The clear highlight of the archival selections—and indeed, one of the highlights of the festival as a whole—was “Meditations from Our Lady of the Angels,” a program of eleven films from Los Angeles recently restored by Mark Toscano at the Academy Film Archive. Toscano’s peerless selection included impeccable presentations of classics like Morgan Fisher’s Projection Instructions (1976) and Chick Strand’s Kristallnacht (1979), as well as world premieres of the Academy preservations of three very different but very accomplished films: Amy Halpern’s Invocation (1982), Pat O’Neill’s Coreopsis (1998), and Penelope Spheeris’s I Don’t Know (1970). When Toscano describes I Don’t Know as a “truly major work” in his program notes, he makes no overstatement. An almost unclassifiable documentary portrait of the relationship between the transgender Jimmie and Linda, who identifies as a lesbian, the film is a moving, playful, and lingering early work from a woman best known as the director of Wayne’s World (1992).

Spheeris’s unorthodox documentary resonates with a major strand of contemporary practice, one that received deservedly strong representation in Experimenta: the engagement with complex contaminations of reality and fiction. Ben Russell’s Atlantis (2014) is a twenty-minute film shot on Malta that explores the enduring myth of the island utopia as imagined both by Plato and by a 1970s American television series. Judith Schalansky has written in her Pocket Atlas of Remote Islands, “An island offers a stage: everything that happens on it is practically forced to turn into a story, into a chamber piece in the middle of nowhere, into the stuff of literature.” Atlantis interrogates this space of fabulation without ever leaving the real island behind, finding itself caught between a portrait of place and the conjuring of a drowned paradise. Eric Baudelaire’s justly celebrated Letters to Max (2014) also confronts the tension between the real and the imagined, albeit in a very different register. Baudelaire addresses the problematic of the nation as imagined community through epistolary correspondence with Maxim Gvinjia, the former minister of foreign affairs of Abkhazia, a largely unrecognized state that seceded from Georgia in the 1992–93 civil war. The simplicity of Baudelaire’s letters belie his sophisticated knowledge of the region and deep engagement with questions of nationhood, facts that become evident through the film’s deft deployment of the relations among sound, image, and text. Some might see Letters to Max as fitting into the paradigm of the essay film, and in certain ways it does. But it departs from many of the conventions that have lately been deployed with such frequency, such that the mode has calcified into an all too recognizable genre. The essay is by definition something that challenges established categories and gambles on experimental forms; beyond all those who seek to ventriloquize Marker and Resnais, Letters to Max remains faithful to these aims and reveals the enormous potential that resides in doing so.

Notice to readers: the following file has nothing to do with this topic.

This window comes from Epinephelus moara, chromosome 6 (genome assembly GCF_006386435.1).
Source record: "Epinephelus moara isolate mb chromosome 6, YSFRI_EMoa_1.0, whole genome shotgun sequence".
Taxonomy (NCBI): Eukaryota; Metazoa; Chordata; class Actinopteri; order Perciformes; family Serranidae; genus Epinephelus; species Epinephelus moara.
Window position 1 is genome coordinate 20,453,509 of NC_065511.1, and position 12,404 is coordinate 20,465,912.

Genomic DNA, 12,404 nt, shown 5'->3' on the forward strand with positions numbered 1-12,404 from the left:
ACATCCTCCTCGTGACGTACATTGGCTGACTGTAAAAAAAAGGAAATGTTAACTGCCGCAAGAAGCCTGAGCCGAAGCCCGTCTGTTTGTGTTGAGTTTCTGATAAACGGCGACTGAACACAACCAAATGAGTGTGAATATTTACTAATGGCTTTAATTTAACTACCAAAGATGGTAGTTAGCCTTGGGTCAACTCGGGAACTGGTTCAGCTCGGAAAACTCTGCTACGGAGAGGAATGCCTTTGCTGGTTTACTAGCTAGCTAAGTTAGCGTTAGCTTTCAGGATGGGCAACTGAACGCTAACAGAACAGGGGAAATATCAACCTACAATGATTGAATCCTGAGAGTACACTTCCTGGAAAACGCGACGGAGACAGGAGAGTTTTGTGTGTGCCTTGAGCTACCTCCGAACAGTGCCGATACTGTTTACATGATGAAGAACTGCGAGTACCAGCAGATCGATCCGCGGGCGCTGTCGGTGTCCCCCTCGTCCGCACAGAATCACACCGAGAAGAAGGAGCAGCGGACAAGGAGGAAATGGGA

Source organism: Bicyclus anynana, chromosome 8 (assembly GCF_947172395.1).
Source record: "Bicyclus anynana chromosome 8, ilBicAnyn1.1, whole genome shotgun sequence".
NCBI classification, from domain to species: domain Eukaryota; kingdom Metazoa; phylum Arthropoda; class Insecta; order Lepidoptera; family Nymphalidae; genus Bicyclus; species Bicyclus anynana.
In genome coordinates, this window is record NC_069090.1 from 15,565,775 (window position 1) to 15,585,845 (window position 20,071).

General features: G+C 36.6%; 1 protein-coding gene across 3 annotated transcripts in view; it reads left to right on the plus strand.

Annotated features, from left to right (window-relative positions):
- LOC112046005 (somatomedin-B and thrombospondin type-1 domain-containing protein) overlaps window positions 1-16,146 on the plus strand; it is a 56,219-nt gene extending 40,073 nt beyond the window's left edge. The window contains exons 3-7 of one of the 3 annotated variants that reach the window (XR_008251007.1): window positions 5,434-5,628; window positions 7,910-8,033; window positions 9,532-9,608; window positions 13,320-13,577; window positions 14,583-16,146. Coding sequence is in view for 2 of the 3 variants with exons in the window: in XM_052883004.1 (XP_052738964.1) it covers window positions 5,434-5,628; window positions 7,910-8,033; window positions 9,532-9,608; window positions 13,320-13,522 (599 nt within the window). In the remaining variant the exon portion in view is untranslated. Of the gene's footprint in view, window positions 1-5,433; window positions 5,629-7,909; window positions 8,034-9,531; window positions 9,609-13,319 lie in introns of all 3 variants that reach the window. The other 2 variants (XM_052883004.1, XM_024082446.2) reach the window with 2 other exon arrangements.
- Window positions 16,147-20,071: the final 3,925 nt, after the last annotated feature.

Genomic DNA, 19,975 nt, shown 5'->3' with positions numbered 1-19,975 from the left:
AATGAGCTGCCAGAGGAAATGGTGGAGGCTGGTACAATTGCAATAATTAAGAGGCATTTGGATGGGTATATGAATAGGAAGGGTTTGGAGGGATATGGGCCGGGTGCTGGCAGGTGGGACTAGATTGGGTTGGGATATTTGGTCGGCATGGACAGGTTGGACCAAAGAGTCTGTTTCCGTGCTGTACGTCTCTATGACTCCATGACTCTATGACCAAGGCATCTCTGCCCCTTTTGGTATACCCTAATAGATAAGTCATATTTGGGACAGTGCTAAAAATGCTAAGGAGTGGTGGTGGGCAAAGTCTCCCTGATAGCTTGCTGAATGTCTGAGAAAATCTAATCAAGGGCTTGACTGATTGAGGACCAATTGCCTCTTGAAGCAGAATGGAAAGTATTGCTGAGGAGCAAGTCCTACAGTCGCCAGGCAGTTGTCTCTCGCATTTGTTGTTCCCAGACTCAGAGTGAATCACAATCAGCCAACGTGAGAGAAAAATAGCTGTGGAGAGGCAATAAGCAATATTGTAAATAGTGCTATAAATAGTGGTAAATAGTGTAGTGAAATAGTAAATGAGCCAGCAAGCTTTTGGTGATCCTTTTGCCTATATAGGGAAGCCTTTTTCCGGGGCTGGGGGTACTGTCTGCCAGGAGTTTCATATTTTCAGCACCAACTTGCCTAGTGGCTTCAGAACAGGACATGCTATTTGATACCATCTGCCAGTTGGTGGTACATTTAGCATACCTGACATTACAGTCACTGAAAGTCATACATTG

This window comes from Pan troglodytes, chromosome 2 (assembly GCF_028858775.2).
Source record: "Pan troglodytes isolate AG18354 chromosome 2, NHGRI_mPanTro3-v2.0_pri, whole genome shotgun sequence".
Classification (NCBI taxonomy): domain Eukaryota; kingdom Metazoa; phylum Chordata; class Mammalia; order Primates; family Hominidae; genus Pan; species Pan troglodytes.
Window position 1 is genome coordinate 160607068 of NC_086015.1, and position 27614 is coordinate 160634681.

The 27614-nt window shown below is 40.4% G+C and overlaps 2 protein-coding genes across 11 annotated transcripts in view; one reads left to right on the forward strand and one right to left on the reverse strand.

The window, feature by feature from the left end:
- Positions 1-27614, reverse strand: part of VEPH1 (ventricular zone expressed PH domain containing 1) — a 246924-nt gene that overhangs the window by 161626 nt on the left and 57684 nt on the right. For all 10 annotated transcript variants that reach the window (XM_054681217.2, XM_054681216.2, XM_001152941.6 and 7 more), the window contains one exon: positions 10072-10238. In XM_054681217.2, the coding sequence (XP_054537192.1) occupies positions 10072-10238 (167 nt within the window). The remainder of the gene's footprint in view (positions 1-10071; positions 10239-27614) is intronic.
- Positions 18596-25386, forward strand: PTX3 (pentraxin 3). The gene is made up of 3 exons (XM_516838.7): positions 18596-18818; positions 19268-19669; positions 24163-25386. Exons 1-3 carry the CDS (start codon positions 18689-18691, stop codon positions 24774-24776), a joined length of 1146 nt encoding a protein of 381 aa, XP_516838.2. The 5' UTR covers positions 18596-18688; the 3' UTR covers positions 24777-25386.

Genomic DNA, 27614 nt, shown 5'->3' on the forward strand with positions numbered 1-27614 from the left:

Joining Letters to Max in this desire to think within and beyond the essay film was Harun Farocki’s last completed work, Parallel I–IV (2012–14). This series continues the late filmmaker’s long-standing investigation into the rise of calculable, actionable images possessing a relationship to reality very different than that of the cinema before them. Tracing the evolution of video game graphics from the two-dimensional schematics of the early 1980s to the photorealistic environments of today, Farocki foregoes the obsession with novelty that too often characterizes discussions of so-called “new” media, instead situating games within a longer history of representation. The Parallel series is a major achievement that exemplifies a key attribute of a singular practice cut far too short: Farocki joins poetic speculation with analytical strength to call upon the viewer not simply to look and listen carefully, but also to think along with him. The closing title of Laure Prouvost’s How To Make Money Religiously (2014) offered excellent advice for Parallel I–IV and many other works of this year’s Experimenta: “MULTIPLE VIEWINGS ARE RECOMMENDED.”

Erika Balsom

“Experimenta” ran October 8–19 at the British Film Institute in London.